The sequencing is also unusual: the powerful, disaffecting pop gem “Bitter Melon” is preceded by nine tracks of aggression and dissonance. It’s the centerpiece of the album and, to me, a really haunting song; Trent Reznor and Suicide spring to mind. Man, do I love the sound of an old drum machine with the rhumba button pressed! It’s like the sun coming out. It’s a well-timed respite from the unsettling tracks that precede it, though relatively so — it still features an instrumental section which can best be described as a “grunting solo.” Stewart’s quivering, pinched vocal delivery communicates relief and ecstasy when he rejoices that “When I’m near you, everything everything everything is worth its cost.” There may be no going back from trauma, but there is hope in human connection.

On the other end of the spectrum is the apoplectic freak-out “Black Dick.” The chorus is the song title, repeated; the verses are clinical dissections of the human sexual anatomy married with alternately sinister and absurd imagery: “There are titties on the bureau/One nipple a volcano on fire, the other nipple, baking soda/Put it out.”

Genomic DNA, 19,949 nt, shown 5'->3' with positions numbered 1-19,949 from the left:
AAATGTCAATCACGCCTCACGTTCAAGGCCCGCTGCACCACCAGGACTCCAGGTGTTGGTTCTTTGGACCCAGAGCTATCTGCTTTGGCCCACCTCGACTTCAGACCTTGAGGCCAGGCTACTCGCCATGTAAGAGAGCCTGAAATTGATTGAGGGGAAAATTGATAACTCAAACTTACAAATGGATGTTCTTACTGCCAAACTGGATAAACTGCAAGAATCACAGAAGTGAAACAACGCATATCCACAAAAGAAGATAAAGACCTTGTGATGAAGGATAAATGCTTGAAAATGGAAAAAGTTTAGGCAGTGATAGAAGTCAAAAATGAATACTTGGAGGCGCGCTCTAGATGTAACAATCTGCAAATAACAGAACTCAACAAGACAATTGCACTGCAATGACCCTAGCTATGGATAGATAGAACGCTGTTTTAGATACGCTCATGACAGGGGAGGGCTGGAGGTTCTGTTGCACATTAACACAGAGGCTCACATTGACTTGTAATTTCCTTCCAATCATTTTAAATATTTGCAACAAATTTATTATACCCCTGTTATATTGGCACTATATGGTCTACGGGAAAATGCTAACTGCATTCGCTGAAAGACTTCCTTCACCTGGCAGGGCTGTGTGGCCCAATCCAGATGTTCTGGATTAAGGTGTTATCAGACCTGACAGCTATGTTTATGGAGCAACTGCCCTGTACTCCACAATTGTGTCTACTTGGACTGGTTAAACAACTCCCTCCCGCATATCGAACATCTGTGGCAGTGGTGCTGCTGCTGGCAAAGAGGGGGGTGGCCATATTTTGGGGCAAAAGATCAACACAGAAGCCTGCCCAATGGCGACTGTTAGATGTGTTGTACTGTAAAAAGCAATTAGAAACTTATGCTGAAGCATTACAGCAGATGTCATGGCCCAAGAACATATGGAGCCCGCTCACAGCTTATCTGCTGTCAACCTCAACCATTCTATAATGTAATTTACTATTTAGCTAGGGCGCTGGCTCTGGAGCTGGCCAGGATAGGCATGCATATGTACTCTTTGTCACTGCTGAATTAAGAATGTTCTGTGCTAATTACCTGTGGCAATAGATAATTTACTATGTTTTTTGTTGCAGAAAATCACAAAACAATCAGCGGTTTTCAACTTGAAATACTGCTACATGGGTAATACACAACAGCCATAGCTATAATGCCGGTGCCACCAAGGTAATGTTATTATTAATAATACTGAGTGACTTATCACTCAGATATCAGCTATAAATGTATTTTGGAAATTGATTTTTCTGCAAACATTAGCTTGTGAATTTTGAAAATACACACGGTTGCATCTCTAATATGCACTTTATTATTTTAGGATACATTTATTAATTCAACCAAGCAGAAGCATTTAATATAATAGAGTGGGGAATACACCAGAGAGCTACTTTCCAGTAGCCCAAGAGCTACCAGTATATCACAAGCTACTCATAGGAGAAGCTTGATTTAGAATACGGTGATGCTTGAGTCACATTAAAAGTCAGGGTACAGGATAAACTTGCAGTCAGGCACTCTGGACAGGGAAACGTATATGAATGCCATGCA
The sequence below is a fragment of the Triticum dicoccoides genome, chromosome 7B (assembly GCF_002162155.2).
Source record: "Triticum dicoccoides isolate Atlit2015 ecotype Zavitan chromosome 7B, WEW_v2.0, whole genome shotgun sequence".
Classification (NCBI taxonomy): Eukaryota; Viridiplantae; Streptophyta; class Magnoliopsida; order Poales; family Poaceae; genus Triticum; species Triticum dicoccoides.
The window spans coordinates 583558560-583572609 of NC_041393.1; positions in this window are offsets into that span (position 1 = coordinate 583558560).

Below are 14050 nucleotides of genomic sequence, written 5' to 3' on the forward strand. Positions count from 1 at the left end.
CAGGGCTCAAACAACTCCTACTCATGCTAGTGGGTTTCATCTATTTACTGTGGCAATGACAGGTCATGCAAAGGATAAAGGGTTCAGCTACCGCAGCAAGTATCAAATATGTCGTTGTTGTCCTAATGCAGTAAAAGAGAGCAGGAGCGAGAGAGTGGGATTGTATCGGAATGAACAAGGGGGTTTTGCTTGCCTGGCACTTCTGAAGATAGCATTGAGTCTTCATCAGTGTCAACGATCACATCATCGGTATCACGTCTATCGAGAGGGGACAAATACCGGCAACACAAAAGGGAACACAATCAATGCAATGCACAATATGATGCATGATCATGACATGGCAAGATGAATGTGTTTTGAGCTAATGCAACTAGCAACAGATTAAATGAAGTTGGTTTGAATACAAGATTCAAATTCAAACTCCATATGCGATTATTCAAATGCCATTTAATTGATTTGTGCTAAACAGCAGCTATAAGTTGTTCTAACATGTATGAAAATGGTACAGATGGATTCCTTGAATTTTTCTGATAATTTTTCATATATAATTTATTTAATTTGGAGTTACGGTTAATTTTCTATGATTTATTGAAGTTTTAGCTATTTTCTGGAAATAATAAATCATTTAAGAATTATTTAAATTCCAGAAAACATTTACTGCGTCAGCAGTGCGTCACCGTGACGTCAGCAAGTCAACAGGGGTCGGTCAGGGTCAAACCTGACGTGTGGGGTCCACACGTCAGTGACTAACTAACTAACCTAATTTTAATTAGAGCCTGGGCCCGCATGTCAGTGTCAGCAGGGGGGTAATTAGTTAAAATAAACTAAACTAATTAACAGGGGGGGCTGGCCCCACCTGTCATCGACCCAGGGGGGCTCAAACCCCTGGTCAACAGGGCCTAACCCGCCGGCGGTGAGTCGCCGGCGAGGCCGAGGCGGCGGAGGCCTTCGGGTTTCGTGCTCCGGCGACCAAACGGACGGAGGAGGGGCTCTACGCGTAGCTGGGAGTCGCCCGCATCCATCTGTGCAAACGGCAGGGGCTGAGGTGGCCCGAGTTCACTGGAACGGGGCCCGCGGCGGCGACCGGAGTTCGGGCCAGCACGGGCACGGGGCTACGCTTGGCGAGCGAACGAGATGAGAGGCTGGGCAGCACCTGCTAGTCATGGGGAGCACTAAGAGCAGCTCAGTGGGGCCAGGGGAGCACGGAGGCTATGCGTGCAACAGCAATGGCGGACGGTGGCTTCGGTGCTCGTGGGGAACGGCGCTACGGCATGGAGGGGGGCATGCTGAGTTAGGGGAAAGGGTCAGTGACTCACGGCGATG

Equally unnerving and, I have to admit, hilarious is the carnal “Adult Friends.” It’s telling that one of the first concretely identifiable sounds on the record is that of a squealing pig apparently being led to slaughter — this isn’t a band in a studio, this is a performance artist and the studio is his medium. Stewart is role-playing here, wearing the skin of a deeply disturbed and delusional sex-addict: “You reduced your breasts to a more tasteful size D/When I kiss them it’s like a lobster crawling out of my eye.” The bizarre lyrics aren’t what’s disturbing, though — it’s the unsettling assertion that some form of these uncontrollable and perverted desires lie dormant within us all.

Bassist/multi-instrumentalist David Hartley lives in Philadelphia, performs in the War on Drugs and helms experimental pop outfit Nightlands, which released its second album on Secretly Canadian last year. In 2013 Hartley played guitar with John Cale on Late Night with Jimmy Fallon, performed a live original score for 2001: A Space Odyssey, and played bass on Sharon Van Etten’s latest album. He writes about pro basketball for Impose and The Key and is an ardent pinball enthusiast.